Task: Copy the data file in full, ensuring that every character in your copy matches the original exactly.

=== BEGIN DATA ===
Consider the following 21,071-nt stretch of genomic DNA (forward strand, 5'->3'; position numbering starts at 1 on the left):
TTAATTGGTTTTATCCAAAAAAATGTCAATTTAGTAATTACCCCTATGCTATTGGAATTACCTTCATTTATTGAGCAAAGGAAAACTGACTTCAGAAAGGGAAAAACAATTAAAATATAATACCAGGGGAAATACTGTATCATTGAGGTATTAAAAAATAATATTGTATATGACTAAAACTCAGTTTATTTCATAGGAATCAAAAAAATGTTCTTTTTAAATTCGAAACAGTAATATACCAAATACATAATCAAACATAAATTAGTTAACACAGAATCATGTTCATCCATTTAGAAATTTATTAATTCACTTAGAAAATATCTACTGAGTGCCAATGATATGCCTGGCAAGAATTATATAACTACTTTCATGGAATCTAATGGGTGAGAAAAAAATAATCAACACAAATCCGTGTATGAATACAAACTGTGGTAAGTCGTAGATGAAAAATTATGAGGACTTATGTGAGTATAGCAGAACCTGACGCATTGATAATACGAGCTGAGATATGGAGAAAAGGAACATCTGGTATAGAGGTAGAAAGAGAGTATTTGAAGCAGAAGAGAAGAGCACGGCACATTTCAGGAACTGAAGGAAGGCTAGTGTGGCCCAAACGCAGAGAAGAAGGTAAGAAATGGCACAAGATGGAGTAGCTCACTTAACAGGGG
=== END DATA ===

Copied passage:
Consider the following 21,071-nt stretch of genomic DNA (forward strand, 5'->3'; position numbering starts at 1 on the left):
TTAATTGGTTTTATCCAAAAAAATGTCAATTTAGTAATTACCCCTATGCTATTGGAATTACCTTCATTTATTGAGCAAAGGAAAACTGACTTCAGAAAGGGAAAAACAATTAAAATATAATACCAGGGGAAATACTGTATCATTGAGGTATTAAAAAATAATATTGTATATGACTAAAACTCAGTTTATTTCATAGGAATCAAAAAAATGTTCTTTTTAAATTCGAAACAGTAATATACCAAATACATAATCAAACATAAATTAGTTAACACAGAATCATGTTCATCCATTTAGAAATTTATTAATTCACTTAGAAAATATCTACTGAGTGCCAATGATATGCCTGGCAAGAATTATATAACTACTTTCATGGAATCTAATGGGTGAGAAAAAAATAATCAACACAAATCCGTGTATGAATACAAACTGTGGTAAGTCGTAGATGAAAAATTATGAGGACTTATGTGAGTATAGCAGAACCTGACGCATTGATAATACGAGCTGAGATATGGAGAAAAGGAACATCTGGTATAGAGGTAGAAAGAGAGTATTTGAAGCAGAAGAGAAGAGCACGGCACATTTCAGGAACTGAAGGAAGGCTAGTGTGGCCCAAACGCAGAGAAGAAGGTAAGAAATGGCACAAGATGGAGTAGCTCACTTAACAGGGG